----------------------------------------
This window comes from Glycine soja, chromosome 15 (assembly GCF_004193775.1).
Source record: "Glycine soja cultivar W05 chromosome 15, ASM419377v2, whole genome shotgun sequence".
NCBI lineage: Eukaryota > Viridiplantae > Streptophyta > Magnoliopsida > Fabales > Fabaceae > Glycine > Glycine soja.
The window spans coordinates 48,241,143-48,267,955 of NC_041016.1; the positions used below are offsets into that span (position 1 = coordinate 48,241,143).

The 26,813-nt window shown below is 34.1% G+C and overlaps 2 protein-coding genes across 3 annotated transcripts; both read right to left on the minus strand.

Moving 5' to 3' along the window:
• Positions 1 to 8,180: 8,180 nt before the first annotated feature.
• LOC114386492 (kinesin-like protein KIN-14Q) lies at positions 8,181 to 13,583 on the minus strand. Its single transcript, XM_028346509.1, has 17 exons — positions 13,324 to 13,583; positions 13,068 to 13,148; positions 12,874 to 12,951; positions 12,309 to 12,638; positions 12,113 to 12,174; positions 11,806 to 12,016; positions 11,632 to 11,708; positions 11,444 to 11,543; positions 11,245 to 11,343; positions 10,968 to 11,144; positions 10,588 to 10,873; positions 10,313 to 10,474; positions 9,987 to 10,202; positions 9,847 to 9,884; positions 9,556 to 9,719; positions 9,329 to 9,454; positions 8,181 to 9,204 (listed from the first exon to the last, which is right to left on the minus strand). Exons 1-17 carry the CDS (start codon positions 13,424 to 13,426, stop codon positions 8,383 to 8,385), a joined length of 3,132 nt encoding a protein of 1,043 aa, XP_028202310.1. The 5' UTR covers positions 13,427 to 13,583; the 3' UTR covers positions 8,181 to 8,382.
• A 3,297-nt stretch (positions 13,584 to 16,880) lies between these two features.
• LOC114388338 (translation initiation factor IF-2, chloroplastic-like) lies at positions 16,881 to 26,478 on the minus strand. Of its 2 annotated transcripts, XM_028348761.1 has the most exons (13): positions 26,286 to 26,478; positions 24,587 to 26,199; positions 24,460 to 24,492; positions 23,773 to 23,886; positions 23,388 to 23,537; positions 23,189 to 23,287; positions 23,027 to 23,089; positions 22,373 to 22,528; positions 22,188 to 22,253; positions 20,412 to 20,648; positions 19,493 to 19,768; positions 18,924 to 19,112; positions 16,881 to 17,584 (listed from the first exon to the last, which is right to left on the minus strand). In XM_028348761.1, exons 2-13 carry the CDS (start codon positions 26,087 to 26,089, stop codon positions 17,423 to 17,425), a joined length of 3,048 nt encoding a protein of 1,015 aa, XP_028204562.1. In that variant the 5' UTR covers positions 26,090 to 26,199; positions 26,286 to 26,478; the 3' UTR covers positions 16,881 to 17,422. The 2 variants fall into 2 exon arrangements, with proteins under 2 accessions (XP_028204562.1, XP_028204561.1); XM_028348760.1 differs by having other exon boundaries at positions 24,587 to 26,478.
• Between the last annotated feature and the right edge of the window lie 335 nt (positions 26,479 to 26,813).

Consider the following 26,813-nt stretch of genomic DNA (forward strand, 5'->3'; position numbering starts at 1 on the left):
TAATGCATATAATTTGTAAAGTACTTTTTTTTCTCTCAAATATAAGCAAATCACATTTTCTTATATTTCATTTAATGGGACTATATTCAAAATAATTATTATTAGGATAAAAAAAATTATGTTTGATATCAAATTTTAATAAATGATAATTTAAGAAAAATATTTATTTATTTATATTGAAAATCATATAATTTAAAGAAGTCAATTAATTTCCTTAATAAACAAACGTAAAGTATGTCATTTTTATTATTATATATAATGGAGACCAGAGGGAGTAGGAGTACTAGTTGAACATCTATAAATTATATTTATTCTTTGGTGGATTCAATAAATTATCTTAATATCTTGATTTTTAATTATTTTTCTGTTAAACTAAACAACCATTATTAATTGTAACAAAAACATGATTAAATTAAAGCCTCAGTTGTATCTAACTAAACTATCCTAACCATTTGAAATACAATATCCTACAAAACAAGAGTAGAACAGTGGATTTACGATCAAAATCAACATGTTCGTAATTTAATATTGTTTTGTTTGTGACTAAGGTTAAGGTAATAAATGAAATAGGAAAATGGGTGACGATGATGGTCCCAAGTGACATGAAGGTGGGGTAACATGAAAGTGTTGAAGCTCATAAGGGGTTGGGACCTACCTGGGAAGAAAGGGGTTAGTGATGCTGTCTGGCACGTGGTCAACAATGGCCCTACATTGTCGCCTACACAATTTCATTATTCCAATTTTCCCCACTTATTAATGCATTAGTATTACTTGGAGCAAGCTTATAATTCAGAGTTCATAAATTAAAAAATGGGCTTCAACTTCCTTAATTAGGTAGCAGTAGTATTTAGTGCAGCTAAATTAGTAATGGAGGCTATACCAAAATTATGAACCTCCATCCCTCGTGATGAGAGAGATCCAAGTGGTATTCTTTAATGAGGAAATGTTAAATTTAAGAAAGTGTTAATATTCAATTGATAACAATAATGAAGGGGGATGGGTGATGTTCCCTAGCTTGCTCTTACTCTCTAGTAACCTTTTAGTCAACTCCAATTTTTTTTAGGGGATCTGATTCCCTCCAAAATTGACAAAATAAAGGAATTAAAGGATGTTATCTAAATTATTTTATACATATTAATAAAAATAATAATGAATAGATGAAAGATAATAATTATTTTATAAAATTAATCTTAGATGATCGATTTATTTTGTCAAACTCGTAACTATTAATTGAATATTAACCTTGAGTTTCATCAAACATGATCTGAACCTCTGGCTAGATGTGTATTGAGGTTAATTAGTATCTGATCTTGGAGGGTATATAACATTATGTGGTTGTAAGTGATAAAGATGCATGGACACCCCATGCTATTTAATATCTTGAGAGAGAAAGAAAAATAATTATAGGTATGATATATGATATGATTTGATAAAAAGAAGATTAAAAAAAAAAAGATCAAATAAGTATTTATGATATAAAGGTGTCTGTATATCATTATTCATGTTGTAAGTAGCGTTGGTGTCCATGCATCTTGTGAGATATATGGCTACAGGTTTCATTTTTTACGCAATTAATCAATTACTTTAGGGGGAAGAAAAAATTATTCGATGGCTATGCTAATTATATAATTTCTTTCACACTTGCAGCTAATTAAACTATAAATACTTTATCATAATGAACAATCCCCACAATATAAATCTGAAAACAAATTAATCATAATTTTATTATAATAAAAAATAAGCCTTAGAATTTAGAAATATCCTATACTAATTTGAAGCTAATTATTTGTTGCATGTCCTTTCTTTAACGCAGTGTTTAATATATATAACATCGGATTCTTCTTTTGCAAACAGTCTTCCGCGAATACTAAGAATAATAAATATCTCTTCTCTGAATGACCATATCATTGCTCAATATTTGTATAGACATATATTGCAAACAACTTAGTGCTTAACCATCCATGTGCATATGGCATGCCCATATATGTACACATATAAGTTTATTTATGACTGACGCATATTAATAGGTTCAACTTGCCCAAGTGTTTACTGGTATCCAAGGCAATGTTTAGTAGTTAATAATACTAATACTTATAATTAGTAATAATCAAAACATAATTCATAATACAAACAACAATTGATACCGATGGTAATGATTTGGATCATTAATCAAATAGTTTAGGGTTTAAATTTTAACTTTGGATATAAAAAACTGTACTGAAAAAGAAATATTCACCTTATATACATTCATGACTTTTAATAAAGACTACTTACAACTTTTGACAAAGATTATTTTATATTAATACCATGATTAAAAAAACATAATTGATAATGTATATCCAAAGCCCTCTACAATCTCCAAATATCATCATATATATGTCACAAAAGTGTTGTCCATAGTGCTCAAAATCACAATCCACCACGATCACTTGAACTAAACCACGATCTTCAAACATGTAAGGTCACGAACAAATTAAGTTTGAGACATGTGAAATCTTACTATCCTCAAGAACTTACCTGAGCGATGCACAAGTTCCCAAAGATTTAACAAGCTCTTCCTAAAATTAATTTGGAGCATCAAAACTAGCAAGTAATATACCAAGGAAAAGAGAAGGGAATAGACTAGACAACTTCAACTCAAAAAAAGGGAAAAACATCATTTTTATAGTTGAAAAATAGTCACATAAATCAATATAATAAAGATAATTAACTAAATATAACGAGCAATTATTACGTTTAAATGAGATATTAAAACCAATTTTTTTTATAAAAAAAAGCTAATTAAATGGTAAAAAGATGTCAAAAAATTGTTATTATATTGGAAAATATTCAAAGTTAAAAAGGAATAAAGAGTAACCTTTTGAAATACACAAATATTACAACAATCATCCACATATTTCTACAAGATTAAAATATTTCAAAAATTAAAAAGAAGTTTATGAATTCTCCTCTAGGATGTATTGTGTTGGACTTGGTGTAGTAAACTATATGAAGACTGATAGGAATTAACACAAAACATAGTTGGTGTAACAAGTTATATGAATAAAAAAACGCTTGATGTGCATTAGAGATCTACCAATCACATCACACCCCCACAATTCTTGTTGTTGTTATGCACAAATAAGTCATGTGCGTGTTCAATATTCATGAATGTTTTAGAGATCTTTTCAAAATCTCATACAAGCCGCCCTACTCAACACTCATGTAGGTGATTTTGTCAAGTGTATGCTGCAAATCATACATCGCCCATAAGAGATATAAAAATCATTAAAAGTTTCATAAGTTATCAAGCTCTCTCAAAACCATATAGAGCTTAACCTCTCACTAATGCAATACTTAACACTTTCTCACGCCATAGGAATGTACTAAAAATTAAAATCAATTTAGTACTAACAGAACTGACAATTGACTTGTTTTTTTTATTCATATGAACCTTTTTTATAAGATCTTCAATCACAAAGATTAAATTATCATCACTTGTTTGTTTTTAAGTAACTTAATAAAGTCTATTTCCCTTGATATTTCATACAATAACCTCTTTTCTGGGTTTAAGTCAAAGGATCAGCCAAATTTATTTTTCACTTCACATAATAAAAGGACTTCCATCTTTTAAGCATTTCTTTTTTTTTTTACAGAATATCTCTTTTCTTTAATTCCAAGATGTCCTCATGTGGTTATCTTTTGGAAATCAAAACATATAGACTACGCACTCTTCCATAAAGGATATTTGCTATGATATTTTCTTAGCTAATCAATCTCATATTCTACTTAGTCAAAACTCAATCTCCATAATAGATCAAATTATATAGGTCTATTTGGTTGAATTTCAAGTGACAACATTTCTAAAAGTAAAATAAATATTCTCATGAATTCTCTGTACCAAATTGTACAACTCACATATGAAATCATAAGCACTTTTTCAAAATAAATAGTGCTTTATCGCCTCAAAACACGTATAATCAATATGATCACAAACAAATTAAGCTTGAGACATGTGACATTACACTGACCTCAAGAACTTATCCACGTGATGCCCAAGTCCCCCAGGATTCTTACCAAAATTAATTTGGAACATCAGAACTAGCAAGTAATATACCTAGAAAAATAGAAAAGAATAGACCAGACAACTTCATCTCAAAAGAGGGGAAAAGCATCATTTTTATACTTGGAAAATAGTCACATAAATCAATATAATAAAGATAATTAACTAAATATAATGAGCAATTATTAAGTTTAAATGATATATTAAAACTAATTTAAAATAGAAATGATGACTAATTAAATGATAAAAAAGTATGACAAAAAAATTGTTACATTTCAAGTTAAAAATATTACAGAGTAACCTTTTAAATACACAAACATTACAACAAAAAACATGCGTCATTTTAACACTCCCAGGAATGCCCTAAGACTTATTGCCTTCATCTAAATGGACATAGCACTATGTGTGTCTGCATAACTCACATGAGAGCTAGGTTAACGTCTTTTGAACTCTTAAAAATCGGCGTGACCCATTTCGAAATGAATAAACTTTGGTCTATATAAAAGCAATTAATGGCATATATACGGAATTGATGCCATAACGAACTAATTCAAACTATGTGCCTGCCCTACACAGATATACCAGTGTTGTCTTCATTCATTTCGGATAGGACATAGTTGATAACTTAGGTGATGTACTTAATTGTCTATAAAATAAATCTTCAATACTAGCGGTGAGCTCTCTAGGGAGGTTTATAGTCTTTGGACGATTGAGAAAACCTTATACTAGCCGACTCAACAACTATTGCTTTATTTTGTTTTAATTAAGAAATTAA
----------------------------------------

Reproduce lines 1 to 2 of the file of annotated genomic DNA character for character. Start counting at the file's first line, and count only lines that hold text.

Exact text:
This window comes from Glycine soja, chromosome 15 (assembly GCF_004193775.1).
Source record: "Glycine soja cultivar W05 chromosome 15, ASM419377v2, whole genome shotgun sequence".